Could tea be the answer to stress?
Tea is a popular drink worldwide, but its healing abilities often go unrecognised. How many of us actually stop to think about where our tea has come from or its benefits to our health? People often joke that tea has the ability to heal all ailments, but what's the truth behind that?
Tea originated in China, but didn't become popular in the UK until the 17th century. Once used medicinally for a range of illnesses and ailments, today tea is more commonly enjoyed as a refreshing beverage. Now, a study by University College London (UCL) has revealed that individuals who drink more tea (black tea in particular) recover more quickly from everyday stress and anxiety. Black tea in particular can affect the body's hormone levels.
But it's not just black tea that can be beneficial when it comes to reducing stress and anxiety. There are plenty of herbal teas out there that are renowned for their stress-relieving qualities. Green tea contains theanine, which can been linked to relaxation. Chamomile tea has long been used to relieve mild anxiety, promote relaxation and help treat insomnia. Even tea made with hops can be used to relieve stress - no, having a beer won't have the same effect! By adding regular cups of tea to your diet, you could help to lower your stress levels, but a herbal, caffeine-free option may be best for your health. A study carried out in Japan and published in the American Journal of Clinical Nutrition revealed that out of 42,093 people, 2774 were suffering from stress. This figure significantly reduced amongst green tea drinkers.
The cost of stress
Stress costs us around $20bn in Europe and $200bn in the USA and until now, no large-scale study of the links between tea and psychological stress have been carried out. Whilst tea may not actually reduce your stress levels, it does help to regulate the levels of stress hormones our bodies produce, reducing the risk of chronic illnesses such as coronary heart disease.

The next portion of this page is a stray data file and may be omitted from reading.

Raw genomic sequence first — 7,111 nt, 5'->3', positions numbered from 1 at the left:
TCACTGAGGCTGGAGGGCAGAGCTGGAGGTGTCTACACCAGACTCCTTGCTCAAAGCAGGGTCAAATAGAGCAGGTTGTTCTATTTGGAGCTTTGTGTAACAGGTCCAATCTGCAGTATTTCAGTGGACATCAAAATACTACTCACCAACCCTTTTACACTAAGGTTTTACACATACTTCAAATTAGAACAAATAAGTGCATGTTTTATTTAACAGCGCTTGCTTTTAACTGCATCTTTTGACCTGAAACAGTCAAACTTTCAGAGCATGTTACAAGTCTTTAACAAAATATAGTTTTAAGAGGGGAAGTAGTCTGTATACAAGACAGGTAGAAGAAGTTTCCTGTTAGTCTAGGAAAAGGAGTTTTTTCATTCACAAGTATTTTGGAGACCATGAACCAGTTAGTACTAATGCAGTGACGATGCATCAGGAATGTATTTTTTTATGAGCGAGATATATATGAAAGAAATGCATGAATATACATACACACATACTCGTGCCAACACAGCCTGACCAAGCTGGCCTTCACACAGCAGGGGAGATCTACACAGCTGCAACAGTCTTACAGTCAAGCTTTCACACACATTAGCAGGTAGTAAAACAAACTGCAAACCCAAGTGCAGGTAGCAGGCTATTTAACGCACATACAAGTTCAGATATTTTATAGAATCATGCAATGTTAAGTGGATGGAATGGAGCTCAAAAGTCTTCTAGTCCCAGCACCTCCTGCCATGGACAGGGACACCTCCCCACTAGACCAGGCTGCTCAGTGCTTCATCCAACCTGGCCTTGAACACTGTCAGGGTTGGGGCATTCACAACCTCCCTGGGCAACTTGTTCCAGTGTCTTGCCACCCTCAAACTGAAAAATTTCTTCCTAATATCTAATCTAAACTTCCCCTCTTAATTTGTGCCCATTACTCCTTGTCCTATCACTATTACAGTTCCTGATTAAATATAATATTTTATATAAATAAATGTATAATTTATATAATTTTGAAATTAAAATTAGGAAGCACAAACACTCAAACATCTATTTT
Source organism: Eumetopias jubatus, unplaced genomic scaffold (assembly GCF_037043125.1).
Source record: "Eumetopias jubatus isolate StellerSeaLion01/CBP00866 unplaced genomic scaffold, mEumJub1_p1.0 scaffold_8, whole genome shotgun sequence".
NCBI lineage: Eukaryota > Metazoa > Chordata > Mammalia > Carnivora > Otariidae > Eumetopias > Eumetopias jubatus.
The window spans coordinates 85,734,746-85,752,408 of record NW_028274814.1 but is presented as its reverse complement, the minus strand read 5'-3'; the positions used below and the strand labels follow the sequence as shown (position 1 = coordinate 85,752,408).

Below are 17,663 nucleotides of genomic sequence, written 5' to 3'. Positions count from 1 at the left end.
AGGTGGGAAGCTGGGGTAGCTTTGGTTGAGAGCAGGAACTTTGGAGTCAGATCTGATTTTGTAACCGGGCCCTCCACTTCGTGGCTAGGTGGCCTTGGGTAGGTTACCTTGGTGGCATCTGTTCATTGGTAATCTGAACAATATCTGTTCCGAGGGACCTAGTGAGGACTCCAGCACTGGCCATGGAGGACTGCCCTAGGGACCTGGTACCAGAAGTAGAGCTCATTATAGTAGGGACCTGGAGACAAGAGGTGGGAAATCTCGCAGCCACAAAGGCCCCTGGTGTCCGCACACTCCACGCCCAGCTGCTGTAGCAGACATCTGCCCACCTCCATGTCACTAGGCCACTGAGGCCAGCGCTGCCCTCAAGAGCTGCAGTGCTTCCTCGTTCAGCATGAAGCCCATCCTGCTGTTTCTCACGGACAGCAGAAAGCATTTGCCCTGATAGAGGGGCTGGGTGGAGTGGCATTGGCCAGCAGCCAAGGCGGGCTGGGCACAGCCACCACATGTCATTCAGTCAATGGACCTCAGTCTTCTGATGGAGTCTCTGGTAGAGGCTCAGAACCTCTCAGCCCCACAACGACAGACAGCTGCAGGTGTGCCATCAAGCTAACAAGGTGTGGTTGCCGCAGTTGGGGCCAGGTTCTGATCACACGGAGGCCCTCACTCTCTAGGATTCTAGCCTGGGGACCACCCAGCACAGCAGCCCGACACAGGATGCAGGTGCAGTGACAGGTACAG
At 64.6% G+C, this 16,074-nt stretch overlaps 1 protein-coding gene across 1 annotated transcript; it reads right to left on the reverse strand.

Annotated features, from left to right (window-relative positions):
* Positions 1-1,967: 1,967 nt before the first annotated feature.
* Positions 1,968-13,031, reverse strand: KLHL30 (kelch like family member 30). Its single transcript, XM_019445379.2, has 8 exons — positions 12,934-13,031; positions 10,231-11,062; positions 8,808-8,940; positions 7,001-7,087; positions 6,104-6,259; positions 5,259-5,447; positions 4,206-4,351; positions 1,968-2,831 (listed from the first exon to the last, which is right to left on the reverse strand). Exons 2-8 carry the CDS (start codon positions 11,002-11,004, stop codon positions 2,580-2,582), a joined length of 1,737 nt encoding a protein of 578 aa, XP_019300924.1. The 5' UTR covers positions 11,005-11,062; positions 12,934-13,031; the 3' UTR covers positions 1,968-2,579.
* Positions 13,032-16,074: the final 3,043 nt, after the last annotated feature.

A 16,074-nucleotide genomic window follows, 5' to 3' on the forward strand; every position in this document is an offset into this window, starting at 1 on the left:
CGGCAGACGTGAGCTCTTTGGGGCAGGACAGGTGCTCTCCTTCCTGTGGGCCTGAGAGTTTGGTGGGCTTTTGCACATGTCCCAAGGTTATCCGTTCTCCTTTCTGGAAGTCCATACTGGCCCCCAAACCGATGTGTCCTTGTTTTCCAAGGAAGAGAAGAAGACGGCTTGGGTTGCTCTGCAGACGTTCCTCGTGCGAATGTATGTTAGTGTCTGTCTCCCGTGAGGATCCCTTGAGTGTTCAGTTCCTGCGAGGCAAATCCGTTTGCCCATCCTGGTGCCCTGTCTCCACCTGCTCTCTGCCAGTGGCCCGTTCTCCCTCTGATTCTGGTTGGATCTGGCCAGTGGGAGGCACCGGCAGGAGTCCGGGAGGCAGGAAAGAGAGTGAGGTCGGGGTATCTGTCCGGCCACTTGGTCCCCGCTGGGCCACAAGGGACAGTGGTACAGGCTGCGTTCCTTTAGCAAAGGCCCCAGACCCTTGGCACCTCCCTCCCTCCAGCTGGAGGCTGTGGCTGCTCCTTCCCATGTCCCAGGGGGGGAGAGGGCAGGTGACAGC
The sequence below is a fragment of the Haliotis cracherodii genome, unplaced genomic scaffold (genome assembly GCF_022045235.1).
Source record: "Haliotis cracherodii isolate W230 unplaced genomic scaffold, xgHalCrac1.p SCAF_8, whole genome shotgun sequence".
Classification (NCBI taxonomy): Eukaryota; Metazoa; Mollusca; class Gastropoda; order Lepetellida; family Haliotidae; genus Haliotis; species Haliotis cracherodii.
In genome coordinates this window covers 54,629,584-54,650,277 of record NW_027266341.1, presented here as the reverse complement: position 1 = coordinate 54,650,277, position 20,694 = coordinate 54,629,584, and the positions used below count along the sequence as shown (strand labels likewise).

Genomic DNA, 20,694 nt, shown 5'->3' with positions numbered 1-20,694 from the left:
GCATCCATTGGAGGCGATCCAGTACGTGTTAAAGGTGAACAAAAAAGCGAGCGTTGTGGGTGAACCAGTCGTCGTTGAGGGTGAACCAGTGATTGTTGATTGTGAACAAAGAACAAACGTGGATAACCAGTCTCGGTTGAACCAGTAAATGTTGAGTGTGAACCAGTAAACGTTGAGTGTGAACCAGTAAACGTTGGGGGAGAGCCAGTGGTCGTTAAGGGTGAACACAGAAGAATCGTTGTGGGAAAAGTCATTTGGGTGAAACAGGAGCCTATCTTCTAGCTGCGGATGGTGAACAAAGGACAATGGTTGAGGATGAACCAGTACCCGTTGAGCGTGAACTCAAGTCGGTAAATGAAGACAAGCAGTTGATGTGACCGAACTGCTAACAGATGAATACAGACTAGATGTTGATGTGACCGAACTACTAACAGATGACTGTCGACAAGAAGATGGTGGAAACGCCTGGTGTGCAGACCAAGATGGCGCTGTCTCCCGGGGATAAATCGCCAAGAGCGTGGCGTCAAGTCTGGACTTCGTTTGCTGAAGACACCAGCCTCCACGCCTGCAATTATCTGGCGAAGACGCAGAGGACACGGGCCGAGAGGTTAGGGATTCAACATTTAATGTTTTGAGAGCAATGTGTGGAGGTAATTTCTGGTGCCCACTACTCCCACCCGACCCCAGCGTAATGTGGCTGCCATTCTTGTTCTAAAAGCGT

The study by UCL focused on a group of 75 young, healthy men, who all gave up their normal caffeinated drinks for 6 weeks. The men were divided into two groups - one group drank a fruit-flavoured black tea with caffeine and active tea ingredients, whilst the other group drank an identical tasting mixture, with caffeine but without any active tea ingredients. The stress levels of the two groups were then monitored whilst they took part in challenging tasks. These tasks resulted in raised stress levels and elevated blood pressure for both groups. However, 50 minutes after the completion of the tasks, the levels of cortisol (the stress hormone) had reduced more amongst the black tea drinkers than those drinking the fake tea. Blood platelet activation was also lower amongst those who drank black tea. Platelet activation is involved in the formation of a blood clot, increasing the risk of a heart attack.
Caffeinated or non-caffeinated?
Caffeine affects everyone differently, and if you find it makes you jittery or anxious, switching to decaf or herbal tea is a good move. If you're buying decaf, look for tea which has been decaffeinated naturally, without the use of any chemicals. If you're brewing black tea with caffeine, making a weaker brew can reduce caffeine levels substantially, whilst giving you the stress-reducing benefits of black tea.
Lack of evidence
The researchers were unsure exactly which ingredients in the black tea led to the reduction in stress hormones and further studies are underway on the health benefits of flavonoids, polyphenols, catechins and amino acids found in black tea. Whilst scientific evidence for the relaxing properties of tea may be thin on the ground, this ground-breaking new study may be the start of further research which could back up the claims that tea is beneficial in reducing feelings of stress.